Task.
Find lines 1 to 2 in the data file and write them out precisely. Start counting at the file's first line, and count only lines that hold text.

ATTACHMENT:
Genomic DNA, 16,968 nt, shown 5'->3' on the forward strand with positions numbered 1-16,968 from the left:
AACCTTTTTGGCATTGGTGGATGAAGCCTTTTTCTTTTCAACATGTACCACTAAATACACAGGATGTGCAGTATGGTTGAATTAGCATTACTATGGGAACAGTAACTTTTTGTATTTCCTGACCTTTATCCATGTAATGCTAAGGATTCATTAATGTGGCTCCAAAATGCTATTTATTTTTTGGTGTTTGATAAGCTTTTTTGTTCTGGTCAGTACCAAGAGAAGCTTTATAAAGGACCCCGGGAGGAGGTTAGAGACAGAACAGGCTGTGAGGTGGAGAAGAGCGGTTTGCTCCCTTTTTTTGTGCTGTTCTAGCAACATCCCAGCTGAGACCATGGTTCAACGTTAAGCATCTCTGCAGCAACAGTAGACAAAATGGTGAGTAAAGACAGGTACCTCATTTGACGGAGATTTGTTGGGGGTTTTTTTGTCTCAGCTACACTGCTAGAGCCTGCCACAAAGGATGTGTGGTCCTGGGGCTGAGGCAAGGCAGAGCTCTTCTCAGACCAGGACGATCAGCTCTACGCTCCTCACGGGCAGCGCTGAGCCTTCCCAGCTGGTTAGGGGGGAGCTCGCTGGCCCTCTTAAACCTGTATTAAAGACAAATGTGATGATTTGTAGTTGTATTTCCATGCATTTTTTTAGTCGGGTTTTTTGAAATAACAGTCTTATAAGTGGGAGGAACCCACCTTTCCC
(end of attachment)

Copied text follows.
Genomic DNA, 16,968 nt, shown 5'->3' on the forward strand with positions numbered 1-16,968 from the left:
AACCTTTTTGGCATTGGTGGATGAAGCCTTTTTCTTTTCAACATGTACCACTAAATACACAGGATGTGCAGTATGGTTGAATTAGCATTACTATGGGAACAGTAACTTTTTGTATTTCCTGACCTTTATCCATGTAATGCTAAGGATTCATTAATGTGGCTCCAAAATGCTATTTATTTTTTGGTGTTTGATAAGCTTTTTTGTTCTGGTCAGTACCAAGAGAAGCTTTATAAAGGACCCCGGGAGGAGGTTAGAGACAGAACAGGCTGTGAGGTGGAGAAGAGCGGTTTGCTCCCTTTTTTTGTGCTGTTCTAGCAACATCCCAGCTGAGACCATGGTTCAACGTTAAGCATCTCTGCAGCAACAGTAGACAAAATGGTGAGTAAAGACAGGTACCTCATTTGACGGAGATTTGTTGGGGGTTTTTTTGTCTCAGCTACACTGCTAGAGCCTGCCACAAAGGATGTGTGGTCCTGGGGCTGAGGCAAGGCAGAGCTCTTCTCAGACCAGGACGATCAGCTCTACGCTCCTCACGGGCAGCGCTGAGCCTTCCCAGCTGGTTAGGGGGGAGCTCGCTGGCCCTCTTAAACCTGTATTAAAGACAAATGTGATGATTTGTAGTTGTATTTCCATGCATTTTTTTAGTCGGGTTTTTTGAAATAACAGTCTTATAAGTGGGAGGAACCCACCTTTCCC